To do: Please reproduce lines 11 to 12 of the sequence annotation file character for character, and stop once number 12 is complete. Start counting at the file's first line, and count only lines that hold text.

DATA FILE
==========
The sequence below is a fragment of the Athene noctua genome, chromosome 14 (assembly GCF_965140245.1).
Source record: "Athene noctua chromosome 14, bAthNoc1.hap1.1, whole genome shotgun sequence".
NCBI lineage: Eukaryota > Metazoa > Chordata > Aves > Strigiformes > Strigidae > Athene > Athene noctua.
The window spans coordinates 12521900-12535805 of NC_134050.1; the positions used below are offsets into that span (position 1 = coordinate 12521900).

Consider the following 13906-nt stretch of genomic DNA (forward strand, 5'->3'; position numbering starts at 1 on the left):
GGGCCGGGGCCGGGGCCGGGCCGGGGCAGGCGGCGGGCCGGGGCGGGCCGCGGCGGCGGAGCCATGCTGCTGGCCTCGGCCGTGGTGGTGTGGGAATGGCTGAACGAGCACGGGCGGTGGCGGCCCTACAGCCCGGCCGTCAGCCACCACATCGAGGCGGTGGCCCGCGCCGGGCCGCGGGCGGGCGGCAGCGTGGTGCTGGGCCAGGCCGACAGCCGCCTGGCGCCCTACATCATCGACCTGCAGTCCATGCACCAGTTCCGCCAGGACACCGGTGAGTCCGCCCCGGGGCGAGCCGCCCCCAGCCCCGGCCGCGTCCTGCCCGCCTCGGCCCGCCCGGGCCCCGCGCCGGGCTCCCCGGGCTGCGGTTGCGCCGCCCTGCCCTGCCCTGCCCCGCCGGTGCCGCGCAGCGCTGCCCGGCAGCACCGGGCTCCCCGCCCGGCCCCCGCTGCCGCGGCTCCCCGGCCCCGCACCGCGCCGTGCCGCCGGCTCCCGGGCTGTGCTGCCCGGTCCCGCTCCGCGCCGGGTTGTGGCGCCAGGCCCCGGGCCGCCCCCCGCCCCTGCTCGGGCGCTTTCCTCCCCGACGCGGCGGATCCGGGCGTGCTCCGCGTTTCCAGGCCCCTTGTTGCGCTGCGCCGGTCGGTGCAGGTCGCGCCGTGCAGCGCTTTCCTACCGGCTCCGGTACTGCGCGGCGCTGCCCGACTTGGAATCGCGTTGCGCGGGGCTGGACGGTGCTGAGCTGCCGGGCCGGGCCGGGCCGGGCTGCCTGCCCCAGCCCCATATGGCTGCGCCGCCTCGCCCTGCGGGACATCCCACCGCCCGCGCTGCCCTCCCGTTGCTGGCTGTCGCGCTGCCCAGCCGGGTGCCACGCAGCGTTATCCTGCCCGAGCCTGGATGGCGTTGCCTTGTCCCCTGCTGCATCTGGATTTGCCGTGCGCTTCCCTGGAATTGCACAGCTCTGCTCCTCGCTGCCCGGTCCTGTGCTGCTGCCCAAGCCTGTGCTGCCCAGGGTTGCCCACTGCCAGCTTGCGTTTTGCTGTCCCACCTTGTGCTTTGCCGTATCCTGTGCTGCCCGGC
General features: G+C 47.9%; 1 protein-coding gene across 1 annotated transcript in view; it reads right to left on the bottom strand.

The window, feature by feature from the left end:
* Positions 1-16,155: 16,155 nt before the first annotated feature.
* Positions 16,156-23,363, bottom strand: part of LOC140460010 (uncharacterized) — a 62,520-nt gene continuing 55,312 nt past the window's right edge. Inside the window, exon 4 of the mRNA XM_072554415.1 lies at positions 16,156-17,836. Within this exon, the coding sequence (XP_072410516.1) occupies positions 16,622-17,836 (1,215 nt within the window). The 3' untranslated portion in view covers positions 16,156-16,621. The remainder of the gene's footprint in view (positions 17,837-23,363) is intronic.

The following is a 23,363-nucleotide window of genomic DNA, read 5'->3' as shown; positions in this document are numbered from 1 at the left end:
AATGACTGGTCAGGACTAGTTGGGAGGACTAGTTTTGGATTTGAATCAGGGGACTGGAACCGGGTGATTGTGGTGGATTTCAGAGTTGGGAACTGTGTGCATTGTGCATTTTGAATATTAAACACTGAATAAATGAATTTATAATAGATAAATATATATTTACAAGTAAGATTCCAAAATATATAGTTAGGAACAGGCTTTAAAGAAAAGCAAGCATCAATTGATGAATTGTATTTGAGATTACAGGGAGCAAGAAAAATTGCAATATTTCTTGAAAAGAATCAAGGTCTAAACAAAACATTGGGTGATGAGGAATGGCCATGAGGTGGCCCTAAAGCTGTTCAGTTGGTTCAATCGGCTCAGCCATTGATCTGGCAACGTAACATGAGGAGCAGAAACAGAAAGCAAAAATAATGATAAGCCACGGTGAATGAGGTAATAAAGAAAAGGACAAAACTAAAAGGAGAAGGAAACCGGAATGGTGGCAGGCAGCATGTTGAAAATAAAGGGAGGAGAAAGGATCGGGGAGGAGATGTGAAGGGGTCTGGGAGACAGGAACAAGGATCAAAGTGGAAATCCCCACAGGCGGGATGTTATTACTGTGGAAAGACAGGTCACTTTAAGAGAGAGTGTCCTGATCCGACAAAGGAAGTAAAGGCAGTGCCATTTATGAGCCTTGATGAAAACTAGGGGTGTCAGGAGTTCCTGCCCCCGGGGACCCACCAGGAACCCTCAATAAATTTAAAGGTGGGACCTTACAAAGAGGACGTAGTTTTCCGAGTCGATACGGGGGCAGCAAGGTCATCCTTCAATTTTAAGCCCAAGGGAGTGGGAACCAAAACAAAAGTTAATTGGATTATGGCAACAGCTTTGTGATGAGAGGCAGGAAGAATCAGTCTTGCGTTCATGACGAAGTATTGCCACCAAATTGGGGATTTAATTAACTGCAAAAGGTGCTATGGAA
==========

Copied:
The following is a 23,363-nucleotide window of genomic DNA, read 5'->3' as shown; positions in this document are numbered from 1 at the left end:
AATGACTGGTCAGGACTAGTTGGGAGGACTAGTTTTGGATTTGAATCAGGGGACTGGAACCGGGTGATTGTGGTGGATTTCAGAGTTGGGAACTGTGTGCATTGTGCATTTTGAATATTAAACACTGAATAAATGAATTTATAATAGATAAATATATATTTACAAGTAAGATTCCAAAATATATAGTTAGGAACAGGCTTTAAAGAAAAGCAAGCATCAATTGATGAATTGTATTTGAGATTACAGGGAGCAAGAAAAATTGCAATATTTCTTGAAAAGAATCAAGGTCTAAACAAAACATTGGGTGATGAGGAATGGCCATGAGGTGGCCCTAAAGCTGTTCAGTTGGTTCAATCGGCTCAGCCATTGATCTGGCAACGTAACATGAGGAGCAGAAACAGAAAGCAAAAATAATGATAAGCCACGGTGAATGAGGTAATAAAGAAAAGGACAAAACTAAAAGGAGAAGGAAACCGGAATGGTGGCAGGCAGCATGTTGAAAATAAAGGGAGGAGAAAGGATCGGGGAGGAGATGTGAAGGGGTCTGGGAGACAGGAACAAGGATCAAAGTGGAAATCCCCACAGGCGGGATGTTATTACTGTGGAAAGACAGGTCACTTTAAGAGAGAGTGTCCTGATCCGACAAAGGAAGTAAAGGCAGTGCCATTTATGAGCCTTGATGAAAACTAGGGGTGTCAGGAGTTCCTGCCCCCGGGGACCCACCAGGAACCCTCAATAAATTTAAAGGTGGGACCTTACAAAGAGGACGTAGTTTTCCGAGTCGATACGGGGGCAGCAAGGTCATCCTTCAATTTTAAGCCCAAGGGAGTGGGAACCAAAACAAAAGTTAATTGGATTATGGCAACAGCTTTGTGATGAGAGGCAGGAAGAATCAGTCTTGCGTTCATGACGAAGTATTGCCACCAAATTGGGGATTTAATTAACTGCAAAAGGTGCTATGGAA